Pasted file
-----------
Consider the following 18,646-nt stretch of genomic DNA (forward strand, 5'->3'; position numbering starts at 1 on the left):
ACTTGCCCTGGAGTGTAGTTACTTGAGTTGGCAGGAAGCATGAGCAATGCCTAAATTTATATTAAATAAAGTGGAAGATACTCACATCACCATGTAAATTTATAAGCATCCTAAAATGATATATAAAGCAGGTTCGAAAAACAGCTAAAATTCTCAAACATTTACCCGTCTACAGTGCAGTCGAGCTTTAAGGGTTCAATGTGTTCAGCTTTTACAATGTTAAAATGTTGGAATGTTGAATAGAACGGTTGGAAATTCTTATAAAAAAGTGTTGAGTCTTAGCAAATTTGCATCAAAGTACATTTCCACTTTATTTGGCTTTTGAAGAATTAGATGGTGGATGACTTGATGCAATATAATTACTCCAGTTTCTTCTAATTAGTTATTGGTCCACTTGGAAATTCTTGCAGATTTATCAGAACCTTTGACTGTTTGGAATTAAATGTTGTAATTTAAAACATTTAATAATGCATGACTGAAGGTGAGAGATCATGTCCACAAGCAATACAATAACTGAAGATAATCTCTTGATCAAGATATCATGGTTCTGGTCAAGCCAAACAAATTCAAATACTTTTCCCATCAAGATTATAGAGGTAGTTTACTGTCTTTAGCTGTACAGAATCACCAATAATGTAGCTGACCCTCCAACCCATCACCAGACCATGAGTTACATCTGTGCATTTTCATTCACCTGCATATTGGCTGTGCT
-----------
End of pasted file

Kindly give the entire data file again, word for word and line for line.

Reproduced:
Consider the following 18,646-nt stretch of genomic DNA (forward strand, 5'->3'; position numbering starts at 1 on the left):
ACTTGCCCTGGAGTGTAGTTACTTGAGTTGGCAGGAAGCATGAGCAATGCCTAAATTTATATTAAATAAAGTGGAAGATACTCACATCACCATGTAAATTTATAAGCATCCTAAAATGATATATAAAGCAGGTTCGAAAAACAGCTAAAATTCTCAAACATTTACCCGTCTACAGTGCAGTCGAGCTTTAAGGGTTCAATGTGTTCAGCTTTTACAATGTTAAAATGTTGGAATGTTGAATAGAACGGTTGGAAATTCTTATAAAAAAGTGTTGAGTCTTAGCAAATTTGCATCAAAGTACATTTCCACTTTATTTGGCTTTTGAAGAATTAGATGGTGGATGACTTGATGCAATATAATTACTCCAGTTTCTTCTAATTAGTTATTGGTCCACTTGGAAATTCTTGCAGATTTATCAGAACCTTTGACTGTTTGGAATTAAATGTTGTAATTTAAAACATTTAATAATGCATGACTGAAGGTGAGAGATCATGTCCACAAGCAATACAATAACTGAAGATAATCTCTTGATCAAGATATCATGGTTCTGGTCAAGCCAAACAAATTCAAATACTTTTCCCATCAAGATTATAGAGGTAGTTTACTGTCTTTAGCTGTACAGAATCACCAATAATGTAGCTGACCCTCCAACCCATCACCAGACCATGAGTTACATCTGTGCATTTTCATTCACCTGCATATTGGCTGTGCT